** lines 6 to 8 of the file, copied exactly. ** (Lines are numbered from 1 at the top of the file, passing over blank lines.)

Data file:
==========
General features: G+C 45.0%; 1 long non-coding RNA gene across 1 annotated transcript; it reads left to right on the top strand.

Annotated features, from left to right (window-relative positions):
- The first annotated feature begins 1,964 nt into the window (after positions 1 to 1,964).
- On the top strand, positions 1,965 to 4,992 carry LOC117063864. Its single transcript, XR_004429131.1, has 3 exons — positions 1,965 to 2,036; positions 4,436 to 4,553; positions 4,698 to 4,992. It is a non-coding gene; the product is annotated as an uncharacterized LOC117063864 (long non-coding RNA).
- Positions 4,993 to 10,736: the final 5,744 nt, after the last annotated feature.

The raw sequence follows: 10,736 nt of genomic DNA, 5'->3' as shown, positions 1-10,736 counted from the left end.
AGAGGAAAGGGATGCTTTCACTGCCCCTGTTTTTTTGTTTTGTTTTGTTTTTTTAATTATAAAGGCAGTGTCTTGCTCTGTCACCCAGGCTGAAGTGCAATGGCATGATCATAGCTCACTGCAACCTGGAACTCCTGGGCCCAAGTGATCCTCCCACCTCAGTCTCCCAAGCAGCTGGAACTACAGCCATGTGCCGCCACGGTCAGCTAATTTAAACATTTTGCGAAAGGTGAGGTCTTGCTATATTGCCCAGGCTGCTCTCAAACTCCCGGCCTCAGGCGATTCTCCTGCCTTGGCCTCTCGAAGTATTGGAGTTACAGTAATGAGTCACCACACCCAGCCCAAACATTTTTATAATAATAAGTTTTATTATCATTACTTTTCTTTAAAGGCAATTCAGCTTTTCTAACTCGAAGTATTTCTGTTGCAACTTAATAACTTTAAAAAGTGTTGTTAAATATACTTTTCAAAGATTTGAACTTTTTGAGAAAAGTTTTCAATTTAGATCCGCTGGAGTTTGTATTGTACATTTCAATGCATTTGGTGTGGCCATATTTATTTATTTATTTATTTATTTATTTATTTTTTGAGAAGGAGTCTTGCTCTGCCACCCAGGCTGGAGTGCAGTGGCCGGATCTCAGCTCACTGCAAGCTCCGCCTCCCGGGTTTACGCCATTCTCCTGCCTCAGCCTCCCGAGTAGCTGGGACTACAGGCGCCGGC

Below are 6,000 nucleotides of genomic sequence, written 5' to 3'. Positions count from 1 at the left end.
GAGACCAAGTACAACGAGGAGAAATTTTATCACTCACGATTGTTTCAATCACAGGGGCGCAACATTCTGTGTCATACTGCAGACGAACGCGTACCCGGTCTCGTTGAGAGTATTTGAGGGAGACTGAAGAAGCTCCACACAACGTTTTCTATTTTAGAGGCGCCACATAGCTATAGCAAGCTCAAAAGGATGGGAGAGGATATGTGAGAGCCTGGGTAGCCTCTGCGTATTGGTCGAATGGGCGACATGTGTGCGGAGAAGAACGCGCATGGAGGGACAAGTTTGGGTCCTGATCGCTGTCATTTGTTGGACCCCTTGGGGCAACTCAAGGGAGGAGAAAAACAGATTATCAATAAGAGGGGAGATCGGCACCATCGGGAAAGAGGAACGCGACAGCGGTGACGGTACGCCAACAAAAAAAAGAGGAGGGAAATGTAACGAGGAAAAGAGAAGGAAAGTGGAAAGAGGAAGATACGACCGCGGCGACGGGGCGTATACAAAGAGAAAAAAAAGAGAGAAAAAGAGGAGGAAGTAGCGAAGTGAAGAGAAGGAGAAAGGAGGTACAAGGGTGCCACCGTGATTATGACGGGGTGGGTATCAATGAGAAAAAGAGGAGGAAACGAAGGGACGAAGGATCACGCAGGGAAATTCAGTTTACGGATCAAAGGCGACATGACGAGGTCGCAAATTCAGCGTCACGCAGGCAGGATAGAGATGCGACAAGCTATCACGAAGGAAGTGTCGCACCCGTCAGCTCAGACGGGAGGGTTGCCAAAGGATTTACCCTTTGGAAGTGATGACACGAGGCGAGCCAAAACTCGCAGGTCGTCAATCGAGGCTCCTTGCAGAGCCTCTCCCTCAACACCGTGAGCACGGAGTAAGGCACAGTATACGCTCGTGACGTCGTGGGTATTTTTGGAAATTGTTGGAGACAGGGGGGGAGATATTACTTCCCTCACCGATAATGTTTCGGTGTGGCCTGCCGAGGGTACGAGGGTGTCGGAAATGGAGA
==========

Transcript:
The raw sequence follows: 10,736 nt of genomic DNA, 5'->3' as shown, positions 1-10,736 counted from the left end.
AGAGGAAAGGGATGCTTTCACTGCCCCTGTTTTTTTGTTTTGTTTTGTTTTTTTAATTATAAAGGCAGTGTCTTGCTCTGTCACCCAGGCTGAAGTGCAATGGCATGATCATAGCTCACTGCAACCTGGAACTCCTGGGCCCAAGTGATCCTCCCACCTCAGTCTCCCAAGCAGCTGGAACTACAGCCATGTGCCGCCACGGTCAGCTAATTTAAACATTTTGCGAAAGGTGAGGTCTTGCTATATTGCCCAGGCTGCTCTCAAACTCCCGGCCTCAGGCGATTCTCCTGCCTTGGCCTCTCGAAGTATTGGAGTTACAGTAATGAGTCACCACACCCAGCCCAAACATTTTTATAATAATAAGTTTTATTATCATTACTTTTCTTTAAAGGCAATTCAGCTTTTCTAACTCGAAGTATTTCTGTTGCAACTTAATAACTTTAAAAAGTGTTGTTAAATATACTTTTCAAAGATTTGAACTTTTTGAGAAAAGTTTTCAATTTAGATCCGCTGGAGTTTGTATTGTACATTTCAATGCATTTGGTGTGGCCATATTTATTTATTTATTTATTTATTTATTTATTTTTTGAGAAGGAGTCTTGCTCTGCCACCCAGGCTGGAGTGCAGTGGCCGGATCTCAGCTCACTGCAAGCTCCGCCTCCCGGGTTTACGCCATTCTCCTGCCTCAGCCTCCCGAGTAGCTGGGACTACAGGCGCCGGC

Below are 6,000 nucleotides of genomic sequence, written 5' to 3'. Positions count from 1 at the left end.